• All applicants have until March 31, 2021, to apply for $60,000 CEBA loan or the $20,000 expansion.

Apply online at the financial institution your business banks with:

To get the full details:

Continue Reading

Why do individuals give to charity: Leave a legacy, Essential to organizations, Meaningful tax relief for contributors

Why do individuals give to charity:

● Leave a legacy

● Essential to organizations

● Meaningful tax relief for contributors

There are many ways to give and lots of potential tax savings:

1. Simple Cash Gifts
– Charitable tax credit

2. Gifts in Kind
– Charitable tax credit based on fair market value, if the market value is over $1,000, it’s best to get an independent valuation.

3. Bequest through your will
– Year of death up to 100% of net income for year of death and carryback for year preceding death

4. Life Insurance

Depending on setup:

5. Proceeds of RRSPs/RRIFS at Death
– Proceeds of income donated as charitable donation

6. Charitable Annuities
– Provide income to yourself and portion goes to charity

To learn more about charitable giving, please contact us.

Continue Reading

Over the last few weeks, the financial market has taken a downturn amidst fears over Coronavirus. Understandably, you are concerned with your portfolio, it’s important to stay level-headed to avoid making financial missteps. However, staying level-headed doesn’t necessarily mean you sit there and do nothing. In fact, one consideration you can look is taking an active tax management approach. Tax loss selling is a strategy to crystallize or realize any capital losses in your non-registered accounts so it can be used to offset any capital gains.

Over the last few weeks, the financial market has taken a downturn amidst fears over Coronavirus.

Understandably, you are concerned with your portfolio, it’s important to stay level-headed to avoid making financial missteps. However, staying level-headed doesn’t necessarily mean you sit there and do nothing. In fact, one consideration you can look is taking an active tax management approach.

Tax loss selling is a strategy to crystallize or realize any capital losses in your non-registered accounts so it can be used to offset any capital gains. There is no benefit to selling in your tax free savings account (TFSA) or registered retirement savings plan (RRSP).

You can apply capital losses back 3 years or carry them forward indefinitely, therefore we’ve outlined several situations that make sense for tax loss selling.

To better understand how tax-loss selling works, imagine a scenario in which someone invests $100,000, putting $50,000 in “Investment A” and $50,000 in “Investment B.”

At the end of one year, Investment A has risen by $10,000 and is now worth $60,000. Investment B has declined by $10,000 and is now worth $40,000.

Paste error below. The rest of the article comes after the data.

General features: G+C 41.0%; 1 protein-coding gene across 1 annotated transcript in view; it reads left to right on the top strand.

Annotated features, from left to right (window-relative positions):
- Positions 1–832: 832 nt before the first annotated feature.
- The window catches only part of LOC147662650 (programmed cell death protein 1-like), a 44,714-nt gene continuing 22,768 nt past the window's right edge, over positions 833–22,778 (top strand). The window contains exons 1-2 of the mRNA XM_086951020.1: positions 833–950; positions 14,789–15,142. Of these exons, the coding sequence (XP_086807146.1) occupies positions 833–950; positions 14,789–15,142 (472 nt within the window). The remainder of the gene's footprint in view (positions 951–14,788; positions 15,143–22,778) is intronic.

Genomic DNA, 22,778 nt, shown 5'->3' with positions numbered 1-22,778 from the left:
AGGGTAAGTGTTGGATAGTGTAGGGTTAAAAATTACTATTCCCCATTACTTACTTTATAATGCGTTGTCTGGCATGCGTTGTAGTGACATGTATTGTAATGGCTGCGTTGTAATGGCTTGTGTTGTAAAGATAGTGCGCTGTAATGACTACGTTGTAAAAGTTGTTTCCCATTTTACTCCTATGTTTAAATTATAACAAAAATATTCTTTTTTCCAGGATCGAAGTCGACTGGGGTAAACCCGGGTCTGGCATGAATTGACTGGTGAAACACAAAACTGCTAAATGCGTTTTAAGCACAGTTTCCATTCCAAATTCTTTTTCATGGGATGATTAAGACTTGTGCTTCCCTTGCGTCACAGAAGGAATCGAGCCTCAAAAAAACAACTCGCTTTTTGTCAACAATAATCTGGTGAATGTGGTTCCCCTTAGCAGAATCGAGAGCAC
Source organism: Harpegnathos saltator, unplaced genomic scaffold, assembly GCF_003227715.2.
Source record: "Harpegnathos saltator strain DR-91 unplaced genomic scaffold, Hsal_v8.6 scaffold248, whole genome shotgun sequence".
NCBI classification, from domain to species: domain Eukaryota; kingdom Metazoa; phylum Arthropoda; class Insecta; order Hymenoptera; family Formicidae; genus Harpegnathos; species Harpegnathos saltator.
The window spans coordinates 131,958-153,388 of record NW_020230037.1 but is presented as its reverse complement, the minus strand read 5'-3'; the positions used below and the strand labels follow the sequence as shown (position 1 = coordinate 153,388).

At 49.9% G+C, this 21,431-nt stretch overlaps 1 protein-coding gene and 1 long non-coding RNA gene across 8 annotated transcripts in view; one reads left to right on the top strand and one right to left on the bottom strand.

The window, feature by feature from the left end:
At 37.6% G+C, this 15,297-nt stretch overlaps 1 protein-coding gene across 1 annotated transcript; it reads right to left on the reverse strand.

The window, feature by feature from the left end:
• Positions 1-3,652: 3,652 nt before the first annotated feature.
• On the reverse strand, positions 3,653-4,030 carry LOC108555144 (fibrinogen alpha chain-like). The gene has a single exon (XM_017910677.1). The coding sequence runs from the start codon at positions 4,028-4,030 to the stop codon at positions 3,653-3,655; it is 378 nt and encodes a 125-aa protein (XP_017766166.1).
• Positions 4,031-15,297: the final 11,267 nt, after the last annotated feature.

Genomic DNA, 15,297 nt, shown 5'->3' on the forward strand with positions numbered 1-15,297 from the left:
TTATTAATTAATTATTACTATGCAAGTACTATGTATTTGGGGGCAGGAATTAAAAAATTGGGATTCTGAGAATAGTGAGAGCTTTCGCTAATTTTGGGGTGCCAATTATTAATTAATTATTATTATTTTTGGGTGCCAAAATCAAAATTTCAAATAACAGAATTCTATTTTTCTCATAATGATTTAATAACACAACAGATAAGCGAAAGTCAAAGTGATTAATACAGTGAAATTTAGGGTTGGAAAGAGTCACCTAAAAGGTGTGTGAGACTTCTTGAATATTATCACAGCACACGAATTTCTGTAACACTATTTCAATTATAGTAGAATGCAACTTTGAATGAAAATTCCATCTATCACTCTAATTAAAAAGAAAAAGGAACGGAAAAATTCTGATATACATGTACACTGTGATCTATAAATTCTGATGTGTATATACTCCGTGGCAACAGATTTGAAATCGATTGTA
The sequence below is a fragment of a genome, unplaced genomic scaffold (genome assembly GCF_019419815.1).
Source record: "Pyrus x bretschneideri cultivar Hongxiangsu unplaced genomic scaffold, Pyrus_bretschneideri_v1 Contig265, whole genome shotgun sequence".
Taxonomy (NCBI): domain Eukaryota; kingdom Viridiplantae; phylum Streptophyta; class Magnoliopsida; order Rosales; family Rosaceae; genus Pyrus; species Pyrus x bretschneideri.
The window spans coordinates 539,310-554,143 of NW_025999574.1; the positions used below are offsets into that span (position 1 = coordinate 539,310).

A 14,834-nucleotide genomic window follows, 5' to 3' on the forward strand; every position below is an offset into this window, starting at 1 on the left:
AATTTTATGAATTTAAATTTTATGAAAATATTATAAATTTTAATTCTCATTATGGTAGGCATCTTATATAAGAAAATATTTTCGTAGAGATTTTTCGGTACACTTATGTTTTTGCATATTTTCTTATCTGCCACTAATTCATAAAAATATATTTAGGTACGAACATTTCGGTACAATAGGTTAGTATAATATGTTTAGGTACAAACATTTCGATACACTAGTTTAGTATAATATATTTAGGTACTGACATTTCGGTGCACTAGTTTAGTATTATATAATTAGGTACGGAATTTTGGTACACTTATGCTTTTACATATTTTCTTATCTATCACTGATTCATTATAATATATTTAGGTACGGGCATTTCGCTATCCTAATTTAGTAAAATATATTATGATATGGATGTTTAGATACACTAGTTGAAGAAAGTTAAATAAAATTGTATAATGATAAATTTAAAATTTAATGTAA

Without tax-loss selling, the investor has a realized gain of $10,000 from Investment A, and has a potential tax bill of $1,500 (assuming he or she sells the shares and pays the 15% capital gains tax on the profit).

On the other hand, with tax-loss selling, selling Investment B to offset gains from Investment A. At the end of the year, instead of paying a $1,500 tax, the investor only has a potential tax bill of $0, for a potential tax savings of $1,500.

With the investor’s tax liability reduced by $1,500, that savings becomes money that can be invested back in the portfolio, used to maximize RRSP contributions, pay off debt, or spend as one pleases. 

What Situations make sense for tax loss selling?

  • If you have an investment with a considerable capital gain, review through your current investments to see if there are any investments to sell at a loss.

  • Receiving a tax refund for a previous year. Keep in mind, you can apply capital losses back 3 years, therefore if you sold a property within the last 3 years for a considerable gain and paid the tax. This year, you could sell other investments at a loss and apply them back and get some tax paid back.

  • For tax deferral, with tax losses you can apply these losses back 3 years or carry them forward indefinitely, therefore you may want to trigger a loss today because if you are planning to sell that property in the next year or so, it may rebound and therefore you will lose the chance to offset the gains.

  • Lastly, you may have an investment in your portfolio that’s a dud. It might be time to move on and put your money into a different investment so that you can apply the loss in the future.

Tax Loss Selling is Complicated

There are specific conditions required by CRA that must be met in order for this strategy to work such as making sure your loss is not declared a “superficial loss” (these rules are very restrictive). A superficial loss is when you sell and trigger a capital loss, you cannot deduct the loss if you or an affiliate purchase an identical security within 30 days before or after your settlement date.

Another condition is that the sale of assets is prior to the year-end deadline (this varies by calendar year). You also need to make sure you have accurate information on the adjusted cost base (ACB) of your investment. When you file your taxes, any losses must be first used to offset capital gains in the current tax year, then any remaining losses can be carried back.

Before engaging in tax loss selling, you should contact us directly so we can make the strategy works for you.

Continue Reading

The 2019 RRSP Tax Savings Calculator

RRSP Tax Savings Calculator

RRSP Deadline: March 2, 2020

This is the deadline for contributing to your Registered Retirement Savings Plan (RRSP) for the 2019 tax filing year. You generally have 60 days within the new calendar year to make RRSP contributions that can be applied to lowering your taxes for the previous year.

If you want to see how much tax you can save, enter your details below!

Please don’t hesitate to contact us on how we can help you achieve your retirement dreams.

*Supported Browsers: Microsoft Edge, Google Chrome, Apple Safari

Continue Reading